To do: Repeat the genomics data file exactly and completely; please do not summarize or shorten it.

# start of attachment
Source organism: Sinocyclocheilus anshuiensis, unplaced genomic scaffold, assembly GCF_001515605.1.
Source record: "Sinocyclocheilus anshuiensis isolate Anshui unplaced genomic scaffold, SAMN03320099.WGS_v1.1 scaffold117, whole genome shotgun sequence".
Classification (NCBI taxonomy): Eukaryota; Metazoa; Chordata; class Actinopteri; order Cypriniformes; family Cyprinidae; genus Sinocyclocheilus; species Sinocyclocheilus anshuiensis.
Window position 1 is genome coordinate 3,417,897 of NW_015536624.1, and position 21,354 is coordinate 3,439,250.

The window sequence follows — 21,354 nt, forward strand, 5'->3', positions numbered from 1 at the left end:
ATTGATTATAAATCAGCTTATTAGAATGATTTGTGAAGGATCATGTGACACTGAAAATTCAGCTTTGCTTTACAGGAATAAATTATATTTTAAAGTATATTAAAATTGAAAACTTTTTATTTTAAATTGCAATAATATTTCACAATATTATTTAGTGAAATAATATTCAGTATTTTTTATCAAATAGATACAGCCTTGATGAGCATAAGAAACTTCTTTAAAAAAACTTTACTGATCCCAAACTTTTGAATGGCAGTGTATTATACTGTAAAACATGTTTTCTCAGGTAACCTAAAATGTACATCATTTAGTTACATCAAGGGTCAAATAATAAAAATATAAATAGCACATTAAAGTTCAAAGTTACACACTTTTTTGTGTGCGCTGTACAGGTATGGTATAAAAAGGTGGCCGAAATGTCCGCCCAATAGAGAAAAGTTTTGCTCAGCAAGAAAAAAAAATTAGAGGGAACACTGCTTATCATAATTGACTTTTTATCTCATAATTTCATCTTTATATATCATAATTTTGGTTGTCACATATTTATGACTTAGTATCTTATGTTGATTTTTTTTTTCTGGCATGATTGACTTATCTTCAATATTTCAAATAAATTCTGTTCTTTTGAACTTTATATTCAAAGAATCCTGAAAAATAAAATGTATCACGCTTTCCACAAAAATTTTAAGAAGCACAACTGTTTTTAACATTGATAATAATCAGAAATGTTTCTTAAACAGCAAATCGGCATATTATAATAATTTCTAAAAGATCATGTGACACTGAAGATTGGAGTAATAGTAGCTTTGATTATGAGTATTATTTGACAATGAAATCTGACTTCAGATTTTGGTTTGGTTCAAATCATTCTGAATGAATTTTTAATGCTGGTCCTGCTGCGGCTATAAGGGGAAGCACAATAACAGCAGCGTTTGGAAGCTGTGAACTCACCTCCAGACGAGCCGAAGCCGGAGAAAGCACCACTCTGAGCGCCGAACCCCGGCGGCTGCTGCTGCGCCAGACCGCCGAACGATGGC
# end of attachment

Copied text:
Source organism: Sinocyclocheilus anshuiensis, unplaced genomic scaffold, assembly GCF_001515605.1.
Source record: "Sinocyclocheilus anshuiensis isolate Anshui unplaced genomic scaffold, SAMN03320099.WGS_v1.1 scaffold117, whole genome shotgun sequence".
Classification (NCBI taxonomy): Eukaryota; Metazoa; Chordata; class Actinopteri; order Cypriniformes; family Cyprinidae; genus Sinocyclocheilus; species Sinocyclocheilus anshuiensis.
Window position 1 is genome coordinate 3,417,897 of NW_015536624.1, and position 21,354 is coordinate 3,439,250.

The window sequence follows — 21,354 nt, forward strand, 5'->3', positions numbered from 1 at the left end:
ATTGATTATAAATCAGCTTATTAGAATGATTTGTGAAGGATCATGTGACACTGAAAATTCAGCTTTGCTTTACAGGAATAAATTATATTTTAAAGTATATTAAAATTGAAAACTTTTTATTTTAAATTGCAATAATATTTCACAATATTATTTAGTGAAATAATATTCAGTATTTTTTATCAAATAGATACAGCCTTGATGAGCATAAGAAACTTCTTTAAAAAAACTTTACTGATCCCAAACTTTTGAATGGCAGTGTATTATACTGTAAAACATGTTTTCTCAGGTAACCTAAAATGTACATCATTTAGTTACATCAAGGGTCAAATAATAAAAATATAAATAGCACATTAAAGTTCAAAGTTACACACTTTTTTGTGTGCGCTGTACAGGTATGGTATAAAAAGGTGGCCGAAATGTCCGCCCAATAGAGAAAAGTTTTGCTCAGCAAGAAAAAAAAATTAGAGGGAACACTGCTTATCATAATTGACTTTTTATCTCATAATTTCATCTTTATATATCATAATTTTGGTTGTCACATATTTATGACTTAGTATCTTATGTTGATTTTTTTTTTCTGGCATGATTGACTTATCTTCAATATTTCAAATAAATTCTGTTCTTTTGAACTTTATATTCAAAGAATCCTGAAAAATAAAATGTATCACGCTTTCCACAAAAATTTTAAGAAGCACAACTGTTTTTAACATTGATAATAATCAGAAATGTTTCTTAAACAGCAAATCGGCATATTATAATAATTTCTAAAAGATCATGTGACACTGAAGATTGGAGTAATAGTAGCTTTGATTATGAGTATTATTTGACAATGAAATCTGACTTCAGATTTTGGTTTGGTTCAAATCATTCTGAATGAATTTTTAATGCTGGTCCTGCTGCGGCTATAAGGGGAAGCACAATAACAGCAGCGTTTGGAAGCTGTGAACTCACCTCCAGACGAGCCGAAGCCGGAGAAAGCACCACTCTGAGCGCCGAACCCCGGCGGCTGCTGCTGCGCCAGACCGCCGAACGATGGC